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February 2007
Vol. 8, no. 2

Perspectives on Labour and Income

Defining retirement
Geoff Bowlby

This paper was originally presented to the Paris Group, a body of statisticians and economists from national statistical organizations around the world interested in improving labour statistics. Part of the seventh session of the Paris Group, held in Budapest, dealt with the issue of aging and labour markets. The goal of the paper was to begin international dialogue on how national statistical organizations can measure retirement.

Currently 32 million, Canada's population is rapidly aging. Like many countries, Canada experienced a baby boom in the 20 years after World War II, followed by a period of declining fertility. Throughout its history, this baby-boom generation has had a major impact on society and the economy, and now is poised to transform the size and nature of the workforce.

With the eldest baby boomers having turned 60 in 2006, it is expected that a considerable number of people will retire in coming years. The inevitable wave of retirement will change the general nature of society as a greater share of the population moves from work to activities more typical of retirement. As a result, labour force participation is expected to fall, putting pressure on an already tight labour market (Chart A).

How will the retirement boom affect labour markets?

Although far from a sophisticated approach to labour force forecasting, the following discussion serves to illustrate the impact of the baby boomers' exit from the labour force.

Because people age and retire, rates of labour force participation are much lower for older people than for younger people. Suppose the current rates of labour force participation by age group stay the same.1 Under this simple scenario, the labour force participation rate should fall considerably with the aging of the population. The downward pressure has already begun and should continue for at least the next 25 years. From highs around 67.5% in 2004, the rate in Canada could be around 60% within 20 years, all else being equal.

Participation rates in that range would be extremely low for Canada. In fact, they have not been at such a low level since the early 1970s, when women began entering the labour force in large numbers and expanding the labour supply.

Whether aging boomers push the relative supply of labour to these lows remains to be seen. A variety of reasons could keep them in the labour market longer than earlier generations. Indeed, the Labour Force Survey has been showing a slow upward movement in the retirement age in recent years, a switch from a long-term downward trend (Chart B). On the other hand, boomers may exit sooner than retirees in the past. In any case, the inevitable exit of a large number of employed baby boomers (over 7.5 million) should put downward pressure on the size of the labour supply.

What would be the effect on unemployment rates, the most popular indicator of the state of the labour market? That would depend on labour demand, which has more to do with aggregate economic conditions and technological change than with demographics, making the answer difficult to predict. If demand for labour were to rise, even marginally, in this upcoming era of labour supply contraction, then unemployment rates could fall. Whatever the eventual labour demand scenario, the unemployed should benefit from job opportunities provided by the thousands of Canadians retiring. The aging of the population should therefore exert downward pressure on the unemployment rate. Indeed, in 2005, as the labour supply contracted (in part because of the aging workforce) and demand boomed, the unemployment rate hit record lows.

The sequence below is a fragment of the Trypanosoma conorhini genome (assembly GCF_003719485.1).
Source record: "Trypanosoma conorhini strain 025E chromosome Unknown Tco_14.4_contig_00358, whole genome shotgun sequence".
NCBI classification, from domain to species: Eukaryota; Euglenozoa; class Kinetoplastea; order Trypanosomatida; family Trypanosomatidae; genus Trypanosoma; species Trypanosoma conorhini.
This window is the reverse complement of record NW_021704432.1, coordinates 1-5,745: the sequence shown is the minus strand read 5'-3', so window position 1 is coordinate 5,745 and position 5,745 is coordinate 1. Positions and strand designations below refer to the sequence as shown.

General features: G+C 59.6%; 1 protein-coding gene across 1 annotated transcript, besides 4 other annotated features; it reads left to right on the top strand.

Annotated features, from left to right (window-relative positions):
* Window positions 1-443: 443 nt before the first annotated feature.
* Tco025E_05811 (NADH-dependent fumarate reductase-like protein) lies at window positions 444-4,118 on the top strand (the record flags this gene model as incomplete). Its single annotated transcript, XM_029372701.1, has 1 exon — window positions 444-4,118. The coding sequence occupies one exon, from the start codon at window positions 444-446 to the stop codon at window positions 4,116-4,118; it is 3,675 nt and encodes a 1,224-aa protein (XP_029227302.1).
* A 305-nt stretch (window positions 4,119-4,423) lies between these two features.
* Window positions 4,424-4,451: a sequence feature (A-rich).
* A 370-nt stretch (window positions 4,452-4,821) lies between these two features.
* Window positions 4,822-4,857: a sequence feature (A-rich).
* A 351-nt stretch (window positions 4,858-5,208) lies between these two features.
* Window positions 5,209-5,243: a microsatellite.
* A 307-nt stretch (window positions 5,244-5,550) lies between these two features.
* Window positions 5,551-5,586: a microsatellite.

Measuring retirement

The above discussion is not meant to be a rigorous forecasting of labour market trends. Rather, it is designed to show the potential impact of the inevitable retirement wave. Even though this wave will have significant labour market consequences over the next 20 years, no regular statistics are produced on the retired population.

There are some reasons for this. Only recently has the need for retirement data grown. Secondly, the concept of retirement is fuzzy, to say the least. Retirement can mean different things to different people, and measuring it is difficult for national statistical organizations. Having an international standard would assist in deciding what data or range of data should be produced.

So what is retirement? It is both an event and a state of being. For example, a retirement party is held for someone to celebrate the event. Subsequently, a person enters retirement, a new phase of life.

Measuring the event of retirement probably has lower priority for statistical agencies. When it comes to labour statistics, measuring life events is perhaps not required to the same extent as measuring the state of human activity. For example, estimates of the number of layoffs or exits from employment (the event) are less in demand than estimates of the number of unemployed (the state, which is a result of the event). Thus, any international standard should perhaps focus first on defining and then measuring the people who are in the state of retirement rather than on counting how many retirements have taken place.